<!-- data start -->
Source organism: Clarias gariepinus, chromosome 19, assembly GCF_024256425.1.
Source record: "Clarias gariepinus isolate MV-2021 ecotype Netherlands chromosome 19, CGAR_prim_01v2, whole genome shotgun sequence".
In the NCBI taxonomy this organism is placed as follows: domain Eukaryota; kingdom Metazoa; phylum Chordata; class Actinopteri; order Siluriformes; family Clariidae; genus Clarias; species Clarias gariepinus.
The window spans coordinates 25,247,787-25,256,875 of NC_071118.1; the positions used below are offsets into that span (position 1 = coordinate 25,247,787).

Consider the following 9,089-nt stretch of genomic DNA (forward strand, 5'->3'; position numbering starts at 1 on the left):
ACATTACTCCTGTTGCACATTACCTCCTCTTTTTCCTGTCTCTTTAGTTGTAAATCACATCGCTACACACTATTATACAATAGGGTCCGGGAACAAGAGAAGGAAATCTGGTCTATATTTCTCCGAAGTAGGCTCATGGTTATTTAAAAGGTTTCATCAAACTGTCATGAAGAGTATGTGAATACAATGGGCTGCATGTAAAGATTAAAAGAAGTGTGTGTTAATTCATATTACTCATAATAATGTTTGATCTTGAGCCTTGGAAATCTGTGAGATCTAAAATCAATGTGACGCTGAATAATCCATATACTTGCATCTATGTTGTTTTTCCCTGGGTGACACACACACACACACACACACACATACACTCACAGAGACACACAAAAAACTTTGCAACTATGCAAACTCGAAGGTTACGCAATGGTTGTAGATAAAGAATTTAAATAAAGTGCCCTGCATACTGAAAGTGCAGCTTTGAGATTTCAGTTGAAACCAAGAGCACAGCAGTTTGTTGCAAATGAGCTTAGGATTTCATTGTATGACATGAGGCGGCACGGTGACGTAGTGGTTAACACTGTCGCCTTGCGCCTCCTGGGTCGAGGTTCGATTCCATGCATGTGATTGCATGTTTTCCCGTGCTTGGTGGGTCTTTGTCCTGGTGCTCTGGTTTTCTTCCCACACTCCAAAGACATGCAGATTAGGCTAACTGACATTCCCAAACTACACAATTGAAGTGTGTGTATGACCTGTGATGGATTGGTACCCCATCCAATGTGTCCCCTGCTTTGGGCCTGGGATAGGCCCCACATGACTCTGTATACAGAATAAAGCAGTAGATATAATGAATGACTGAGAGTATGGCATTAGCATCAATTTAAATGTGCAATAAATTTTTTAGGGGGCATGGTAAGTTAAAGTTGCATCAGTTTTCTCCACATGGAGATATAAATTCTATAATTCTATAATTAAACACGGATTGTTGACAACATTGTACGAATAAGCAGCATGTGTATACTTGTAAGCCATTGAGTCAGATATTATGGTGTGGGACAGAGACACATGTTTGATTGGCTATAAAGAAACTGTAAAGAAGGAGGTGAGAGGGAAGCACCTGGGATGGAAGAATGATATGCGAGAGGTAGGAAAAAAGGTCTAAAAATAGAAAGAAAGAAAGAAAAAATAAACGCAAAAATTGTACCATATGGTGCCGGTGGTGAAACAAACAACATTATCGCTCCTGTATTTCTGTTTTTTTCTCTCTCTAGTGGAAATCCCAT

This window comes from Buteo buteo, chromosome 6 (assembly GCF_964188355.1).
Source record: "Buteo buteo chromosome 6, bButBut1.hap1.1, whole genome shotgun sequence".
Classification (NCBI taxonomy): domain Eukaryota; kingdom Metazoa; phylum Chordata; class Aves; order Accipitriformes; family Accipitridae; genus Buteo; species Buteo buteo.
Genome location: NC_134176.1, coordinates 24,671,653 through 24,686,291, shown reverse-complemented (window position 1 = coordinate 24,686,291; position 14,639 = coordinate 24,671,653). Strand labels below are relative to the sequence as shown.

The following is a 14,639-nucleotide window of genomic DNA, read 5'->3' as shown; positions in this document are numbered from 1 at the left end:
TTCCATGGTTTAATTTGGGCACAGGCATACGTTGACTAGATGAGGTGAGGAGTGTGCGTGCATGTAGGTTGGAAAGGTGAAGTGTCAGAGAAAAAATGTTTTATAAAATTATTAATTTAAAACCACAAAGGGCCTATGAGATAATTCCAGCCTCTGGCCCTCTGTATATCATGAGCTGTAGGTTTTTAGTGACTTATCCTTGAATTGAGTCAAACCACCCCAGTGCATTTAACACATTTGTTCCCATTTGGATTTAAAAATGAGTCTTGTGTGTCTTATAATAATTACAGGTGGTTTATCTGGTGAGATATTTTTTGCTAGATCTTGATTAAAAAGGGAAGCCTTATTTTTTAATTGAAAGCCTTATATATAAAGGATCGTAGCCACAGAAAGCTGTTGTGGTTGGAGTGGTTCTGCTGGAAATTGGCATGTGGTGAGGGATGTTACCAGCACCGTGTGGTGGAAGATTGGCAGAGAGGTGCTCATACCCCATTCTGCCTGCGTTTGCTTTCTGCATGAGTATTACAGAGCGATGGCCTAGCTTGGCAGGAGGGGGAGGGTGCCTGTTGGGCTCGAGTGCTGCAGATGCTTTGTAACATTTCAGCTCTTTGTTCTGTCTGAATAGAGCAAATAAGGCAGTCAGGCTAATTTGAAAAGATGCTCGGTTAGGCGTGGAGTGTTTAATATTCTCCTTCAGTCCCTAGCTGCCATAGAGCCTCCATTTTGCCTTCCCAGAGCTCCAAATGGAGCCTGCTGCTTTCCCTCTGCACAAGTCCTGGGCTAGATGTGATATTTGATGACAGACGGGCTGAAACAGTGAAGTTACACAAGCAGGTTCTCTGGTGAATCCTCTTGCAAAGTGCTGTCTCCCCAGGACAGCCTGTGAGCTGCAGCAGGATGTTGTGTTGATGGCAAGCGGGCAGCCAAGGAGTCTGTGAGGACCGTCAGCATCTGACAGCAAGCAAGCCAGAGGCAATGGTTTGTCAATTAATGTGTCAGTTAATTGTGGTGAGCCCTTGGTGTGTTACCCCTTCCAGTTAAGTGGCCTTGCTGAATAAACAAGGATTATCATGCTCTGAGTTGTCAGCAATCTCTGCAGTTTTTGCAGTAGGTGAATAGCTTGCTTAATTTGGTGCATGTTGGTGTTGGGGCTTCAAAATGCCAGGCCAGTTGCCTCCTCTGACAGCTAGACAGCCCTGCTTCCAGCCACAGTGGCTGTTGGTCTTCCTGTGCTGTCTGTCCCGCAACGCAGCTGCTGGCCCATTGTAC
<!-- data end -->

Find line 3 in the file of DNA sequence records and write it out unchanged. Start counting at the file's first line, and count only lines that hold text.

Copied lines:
In the NCBI taxonomy this organism is placed as follows: domain Eukaryota; kingdom Metazoa; phylum Chordata; class Actinopteri; order Siluriformes; family Clariidae; genus Clarias; species Clarias gariepinus.